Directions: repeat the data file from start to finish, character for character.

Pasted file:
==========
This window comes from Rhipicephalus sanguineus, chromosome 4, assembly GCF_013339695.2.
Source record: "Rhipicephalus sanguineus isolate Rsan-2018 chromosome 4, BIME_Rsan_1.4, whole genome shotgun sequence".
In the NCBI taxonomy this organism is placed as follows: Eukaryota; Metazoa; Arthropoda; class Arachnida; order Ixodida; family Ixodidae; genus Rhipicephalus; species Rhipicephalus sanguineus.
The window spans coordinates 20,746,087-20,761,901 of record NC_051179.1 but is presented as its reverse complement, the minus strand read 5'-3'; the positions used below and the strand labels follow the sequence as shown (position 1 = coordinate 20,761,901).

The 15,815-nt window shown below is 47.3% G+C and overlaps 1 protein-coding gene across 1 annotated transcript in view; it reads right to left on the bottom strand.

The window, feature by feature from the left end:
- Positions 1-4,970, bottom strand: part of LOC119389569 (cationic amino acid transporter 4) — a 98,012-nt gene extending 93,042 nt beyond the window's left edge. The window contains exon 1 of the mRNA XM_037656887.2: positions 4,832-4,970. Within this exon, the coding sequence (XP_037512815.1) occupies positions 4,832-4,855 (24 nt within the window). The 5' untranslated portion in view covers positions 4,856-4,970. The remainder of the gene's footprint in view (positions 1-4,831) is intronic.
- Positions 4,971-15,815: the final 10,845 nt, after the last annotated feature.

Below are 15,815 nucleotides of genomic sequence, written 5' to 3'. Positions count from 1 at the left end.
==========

This window comes from Rhipicephalus sanguineus, chromosome 4, assembly GCF_013339695.2.
Source record: "Rhipicephalus sanguineus isolate Rsan-2018 chromosome 4, BIME_Rsan_1.4, whole genome shotgun sequence".
In the NCBI taxonomy this organism is placed as follows: Eukaryota; Metazoa; Arthropoda; class Arachnida; order Ixodida; family Ixodidae; genus Rhipicephalus; species Rhipicephalus sanguineus.
The window spans coordinates 20,746,087-20,761,901 of record NC_051179.1 but is presented as its reverse complement, the minus strand read 5'-3'; the positions used below and the strand labels follow the sequence as shown (position 1 = coordinate 20,761,901).

The 15,815-nt window shown below is 47.3% G+C and overlaps 1 protein-coding gene across 1 annotated transcript in view; it reads right to left on the bottom strand.

The window, feature by feature from the left end:
- Positions 1-4,970, bottom strand: part of LOC119389569 (cationic amino acid transporter 4) — a 98,012-nt gene extending 93,042 nt beyond the window's left edge. The window contains exon 1 of the mRNA XM_037656887.2: positions 4,832-4,970. Within this exon, the coding sequence (XP_037512815.1) occupies positions 4,832-4,855 (24 nt within the window). The 5' untranslated portion in view covers positions 4,856-4,970. The remainder of the gene's footprint in view (positions 1-4,831) is intronic.
- Positions 4,971-15,815: the final 10,845 nt, after the last annotated feature.

Below are 15,815 nucleotides of genomic sequence, written 5' to 3'. Positions count from 1 at the left end.